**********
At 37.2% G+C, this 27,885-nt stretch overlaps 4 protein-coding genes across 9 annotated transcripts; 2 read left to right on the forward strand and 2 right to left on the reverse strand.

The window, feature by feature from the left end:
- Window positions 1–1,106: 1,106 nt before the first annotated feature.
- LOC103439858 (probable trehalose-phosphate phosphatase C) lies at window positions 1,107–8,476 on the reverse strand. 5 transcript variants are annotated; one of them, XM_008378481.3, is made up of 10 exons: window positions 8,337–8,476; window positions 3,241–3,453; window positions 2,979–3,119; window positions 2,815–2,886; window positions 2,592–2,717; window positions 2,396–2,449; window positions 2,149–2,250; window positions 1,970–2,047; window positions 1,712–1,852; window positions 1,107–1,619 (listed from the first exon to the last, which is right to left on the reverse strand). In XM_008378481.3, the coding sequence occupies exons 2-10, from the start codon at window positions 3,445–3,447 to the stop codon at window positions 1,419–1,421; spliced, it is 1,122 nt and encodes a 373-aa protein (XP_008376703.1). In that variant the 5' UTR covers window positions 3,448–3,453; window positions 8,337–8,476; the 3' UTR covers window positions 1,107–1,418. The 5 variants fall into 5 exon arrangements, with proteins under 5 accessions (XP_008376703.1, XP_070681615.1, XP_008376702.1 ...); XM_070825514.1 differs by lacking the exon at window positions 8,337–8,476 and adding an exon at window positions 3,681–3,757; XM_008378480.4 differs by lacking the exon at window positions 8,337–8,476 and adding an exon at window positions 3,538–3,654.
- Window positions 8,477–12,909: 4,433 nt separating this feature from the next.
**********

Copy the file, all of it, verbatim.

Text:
At 37.2% G+C, this 27,885-nt stretch overlaps 4 protein-coding genes across 9 annotated transcripts; 2 read left to right on the forward strand and 2 right to left on the reverse strand.

The window, feature by feature from the left end:
- Window positions 1–1,106: 1,106 nt before the first annotated feature.
- LOC103439858 (probable trehalose-phosphate phosphatase C) lies at window positions 1,107–8,476 on the reverse strand. 5 transcript variants are annotated; one of them, XM_008378481.3, is made up of 10 exons: window positions 8,337–8,476; window positions 3,241–3,453; window positions 2,979–3,119; window positions 2,815–2,886; window positions 2,592–2,717; window positions 2,396–2,449; window positions 2,149–2,250; window positions 1,970–2,047; window positions 1,712–1,852; window positions 1,107–1,619 (listed from the first exon to the last, which is right to left on the reverse strand). In XM_008378481.3, the coding sequence occupies exons 2-10, from the start codon at window positions 3,445–3,447 to the stop codon at window positions 1,419–1,421; spliced, it is 1,122 nt and encodes a 373-aa protein (XP_008376703.1). In that variant the 5' UTR covers window positions 3,448–3,453; window positions 8,337–8,476; the 3' UTR covers window positions 1,107–1,418. The 5 variants fall into 5 exon arrangements, with proteins under 5 accessions (XP_008376703.1, XP_070681615.1, XP_008376702.1 ...); XM_070825514.1 differs by lacking the exon at window positions 8,337–8,476 and adding an exon at window positions 3,681–3,757; XM_008378480.4 differs by lacking the exon at window positions 8,337–8,476 and adding an exon at window positions 3,538–3,654.
- Window positions 8,477–12,909: 4,433 nt separating this feature from the next.